The trainer, opting for the next arm over, went for a quick and graceful poke, then another, then another ten or twelve, and finally, through sheer force of will, he drilled in and mined some sort of deep aquifer and the well sprang forth. Dave's expression was rigid and staring. A young man nearby fainted dead away.
Nevertheless, eight weeks later, Dave again accompanied me to the Red Cross, theorizing it couldn't be worse, and it wasn't. It was exactly the same. Bruises in both arms bloomed like oil slicks on the sea, and days later folks were still edging away from him in the grocery line. I wouldn't have blamed him for calling it quits. But last week he accompanied me yet again. This time he had gone for the Needlephobe's Perfecta. He had spent that very morning at Kaiser getting a cortisone shot in his frozen shoulder. Was it a huge needle? I queried, as we walked to the blood donor center. Dave shuddered. "The guy who pushed the plunger in was in the next room," he said. At the center, we got ourselves settled into the lounge chairs. Dave was approached by a pony-tailed young woman who might have passed for thirteen. She sized him up, flicked her needle and slid it home, and Dave's blood leapt up and shot out into the bag in four and a half minutes.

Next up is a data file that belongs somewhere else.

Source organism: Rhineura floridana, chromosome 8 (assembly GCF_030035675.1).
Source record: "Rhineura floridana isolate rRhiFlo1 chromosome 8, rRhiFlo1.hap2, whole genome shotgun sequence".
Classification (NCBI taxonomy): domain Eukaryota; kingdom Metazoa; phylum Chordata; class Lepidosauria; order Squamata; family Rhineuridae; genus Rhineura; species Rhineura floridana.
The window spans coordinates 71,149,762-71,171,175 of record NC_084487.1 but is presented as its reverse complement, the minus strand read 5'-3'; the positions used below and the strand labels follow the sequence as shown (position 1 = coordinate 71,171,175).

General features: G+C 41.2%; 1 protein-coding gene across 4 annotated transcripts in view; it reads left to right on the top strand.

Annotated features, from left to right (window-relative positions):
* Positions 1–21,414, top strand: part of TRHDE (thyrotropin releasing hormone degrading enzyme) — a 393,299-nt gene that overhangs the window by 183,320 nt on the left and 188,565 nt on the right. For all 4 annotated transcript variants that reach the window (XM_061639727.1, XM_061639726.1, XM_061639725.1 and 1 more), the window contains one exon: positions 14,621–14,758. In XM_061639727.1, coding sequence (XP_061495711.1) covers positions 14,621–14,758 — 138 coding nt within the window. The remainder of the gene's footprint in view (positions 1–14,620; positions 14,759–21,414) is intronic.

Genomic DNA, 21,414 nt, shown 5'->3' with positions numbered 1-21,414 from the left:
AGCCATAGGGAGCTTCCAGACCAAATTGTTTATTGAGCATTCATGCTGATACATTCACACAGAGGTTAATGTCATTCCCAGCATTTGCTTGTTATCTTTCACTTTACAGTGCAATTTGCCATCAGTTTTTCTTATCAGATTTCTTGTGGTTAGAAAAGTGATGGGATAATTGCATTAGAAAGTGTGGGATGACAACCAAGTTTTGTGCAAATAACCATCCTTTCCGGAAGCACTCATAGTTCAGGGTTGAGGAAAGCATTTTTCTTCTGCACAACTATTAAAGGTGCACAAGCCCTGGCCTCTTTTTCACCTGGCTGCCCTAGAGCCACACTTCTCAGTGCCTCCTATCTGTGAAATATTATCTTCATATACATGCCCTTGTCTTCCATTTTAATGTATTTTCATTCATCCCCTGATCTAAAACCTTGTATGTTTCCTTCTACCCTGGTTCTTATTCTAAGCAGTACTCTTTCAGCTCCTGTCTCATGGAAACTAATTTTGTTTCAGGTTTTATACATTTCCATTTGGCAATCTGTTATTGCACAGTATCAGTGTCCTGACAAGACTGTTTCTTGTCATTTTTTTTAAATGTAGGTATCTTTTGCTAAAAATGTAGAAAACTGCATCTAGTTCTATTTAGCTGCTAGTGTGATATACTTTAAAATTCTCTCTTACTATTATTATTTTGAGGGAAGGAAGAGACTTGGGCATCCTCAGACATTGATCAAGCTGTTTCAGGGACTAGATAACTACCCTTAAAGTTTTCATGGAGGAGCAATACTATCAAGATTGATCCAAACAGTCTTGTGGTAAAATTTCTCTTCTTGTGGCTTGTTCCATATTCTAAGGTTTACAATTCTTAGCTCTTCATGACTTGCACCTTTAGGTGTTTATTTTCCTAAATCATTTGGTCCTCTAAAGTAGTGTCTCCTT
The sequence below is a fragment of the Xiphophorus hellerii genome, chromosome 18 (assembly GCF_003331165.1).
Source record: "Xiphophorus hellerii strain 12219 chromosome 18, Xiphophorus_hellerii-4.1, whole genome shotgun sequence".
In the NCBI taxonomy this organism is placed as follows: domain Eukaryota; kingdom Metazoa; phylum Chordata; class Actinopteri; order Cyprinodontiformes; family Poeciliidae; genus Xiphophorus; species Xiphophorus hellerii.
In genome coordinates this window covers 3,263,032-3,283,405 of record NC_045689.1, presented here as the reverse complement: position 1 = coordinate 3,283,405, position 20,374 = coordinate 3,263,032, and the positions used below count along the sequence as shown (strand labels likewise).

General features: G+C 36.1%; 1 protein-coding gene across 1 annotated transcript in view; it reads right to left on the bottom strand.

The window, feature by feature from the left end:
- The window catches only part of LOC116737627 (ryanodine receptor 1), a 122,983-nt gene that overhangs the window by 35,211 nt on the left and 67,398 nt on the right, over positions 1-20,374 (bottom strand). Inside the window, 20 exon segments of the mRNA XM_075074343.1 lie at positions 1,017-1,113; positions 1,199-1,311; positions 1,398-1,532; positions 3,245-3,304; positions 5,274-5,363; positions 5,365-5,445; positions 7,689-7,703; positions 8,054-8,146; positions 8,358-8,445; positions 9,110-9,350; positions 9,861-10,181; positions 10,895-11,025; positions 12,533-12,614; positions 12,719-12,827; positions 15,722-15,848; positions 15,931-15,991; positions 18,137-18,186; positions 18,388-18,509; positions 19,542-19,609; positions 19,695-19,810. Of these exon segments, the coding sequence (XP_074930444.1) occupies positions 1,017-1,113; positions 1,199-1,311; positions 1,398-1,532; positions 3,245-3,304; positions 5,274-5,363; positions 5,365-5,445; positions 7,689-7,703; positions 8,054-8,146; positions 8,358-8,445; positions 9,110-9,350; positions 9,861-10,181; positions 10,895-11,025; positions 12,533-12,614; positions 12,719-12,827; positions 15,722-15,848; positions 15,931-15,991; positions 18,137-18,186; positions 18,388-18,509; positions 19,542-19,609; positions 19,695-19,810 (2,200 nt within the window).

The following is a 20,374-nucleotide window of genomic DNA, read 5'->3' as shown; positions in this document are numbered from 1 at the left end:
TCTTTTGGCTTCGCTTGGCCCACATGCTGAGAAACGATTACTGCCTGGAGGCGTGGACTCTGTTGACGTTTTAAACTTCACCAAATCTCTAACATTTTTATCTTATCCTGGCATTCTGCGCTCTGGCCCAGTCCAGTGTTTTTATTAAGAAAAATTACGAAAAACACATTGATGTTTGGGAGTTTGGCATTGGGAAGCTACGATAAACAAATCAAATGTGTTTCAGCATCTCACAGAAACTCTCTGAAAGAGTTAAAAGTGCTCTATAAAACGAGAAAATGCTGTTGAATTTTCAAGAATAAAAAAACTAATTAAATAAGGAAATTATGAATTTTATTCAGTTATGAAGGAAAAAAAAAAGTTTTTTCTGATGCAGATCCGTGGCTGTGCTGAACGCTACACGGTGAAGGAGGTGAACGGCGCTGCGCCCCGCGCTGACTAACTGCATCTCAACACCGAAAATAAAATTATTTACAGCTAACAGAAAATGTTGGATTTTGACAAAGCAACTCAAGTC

Meanwhile, my blood was drooling out, spiraling down the tube with all the gusto of a seven-year-old on his way to bed. A team of phlebotomists stood around with frowns and thumped my arm and jiggled my needle and made fretting noises. Fifteen minutes later, my life force was still dribbling into the bag in a manner usually described as "ebbing away."
Both Dave and I have fine blood--A+, in fact, although Dave points out, that according to the DMV, I got an F in sex--and I hope our respective pints will have some salutary effect on somebody, somewhere. Although whoever gets mine might have to be patient.